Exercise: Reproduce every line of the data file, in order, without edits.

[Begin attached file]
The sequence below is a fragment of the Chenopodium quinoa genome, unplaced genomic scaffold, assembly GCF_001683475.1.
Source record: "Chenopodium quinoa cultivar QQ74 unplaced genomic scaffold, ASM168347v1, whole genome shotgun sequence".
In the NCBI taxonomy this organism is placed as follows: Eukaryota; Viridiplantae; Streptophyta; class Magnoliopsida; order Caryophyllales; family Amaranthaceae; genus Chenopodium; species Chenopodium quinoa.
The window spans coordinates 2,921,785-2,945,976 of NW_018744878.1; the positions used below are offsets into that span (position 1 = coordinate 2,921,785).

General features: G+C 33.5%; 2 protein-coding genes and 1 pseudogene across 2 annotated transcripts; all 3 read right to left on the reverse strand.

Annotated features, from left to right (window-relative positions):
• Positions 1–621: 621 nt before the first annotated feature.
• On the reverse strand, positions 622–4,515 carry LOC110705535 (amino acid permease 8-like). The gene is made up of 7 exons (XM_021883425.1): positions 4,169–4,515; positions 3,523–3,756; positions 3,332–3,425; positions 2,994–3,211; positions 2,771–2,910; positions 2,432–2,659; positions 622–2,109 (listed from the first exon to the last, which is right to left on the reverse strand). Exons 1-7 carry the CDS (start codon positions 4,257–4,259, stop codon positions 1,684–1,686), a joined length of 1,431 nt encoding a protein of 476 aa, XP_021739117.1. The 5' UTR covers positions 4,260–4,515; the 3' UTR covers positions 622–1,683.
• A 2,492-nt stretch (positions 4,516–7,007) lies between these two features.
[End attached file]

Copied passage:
The sequence below is a fragment of the Chenopodium quinoa genome, unplaced genomic scaffold, assembly GCF_001683475.1.
Source record: "Chenopodium quinoa cultivar QQ74 unplaced genomic scaffold, ASM168347v1, whole genome shotgun sequence".
In the NCBI taxonomy this organism is placed as follows: Eukaryota; Viridiplantae; Streptophyta; class Magnoliopsida; order Caryophyllales; family Amaranthaceae; genus Chenopodium; species Chenopodium quinoa.
The window spans coordinates 2,921,785-2,945,976 of NW_018744878.1; the positions used below are offsets into that span (position 1 = coordinate 2,921,785).

General features: G+C 33.5%; 2 protein-coding genes and 1 pseudogene across 2 annotated transcripts; all 3 read right to left on the reverse strand.

Annotated features, from left to right (window-relative positions):
• Positions 1–621: 621 nt before the first annotated feature.
• On the reverse strand, positions 622–4,515 carry LOC110705535 (amino acid permease 8-like). The gene is made up of 7 exons (XM_021883425.1): positions 4,169–4,515; positions 3,523–3,756; positions 3,332–3,425; positions 2,994–3,211; positions 2,771–2,910; positions 2,432–2,659; positions 622–2,109 (listed from the first exon to the last, which is right to left on the reverse strand). Exons 1-7 carry the CDS (start codon positions 4,257–4,259, stop codon positions 1,684–1,686), a joined length of 1,431 nt encoding a protein of 476 aa, XP_021739117.1. The 5' UTR covers positions 4,260–4,515; the 3' UTR covers positions 622–1,683.
• A 2,492-nt stretch (positions 4,516–7,007) lies between these two features.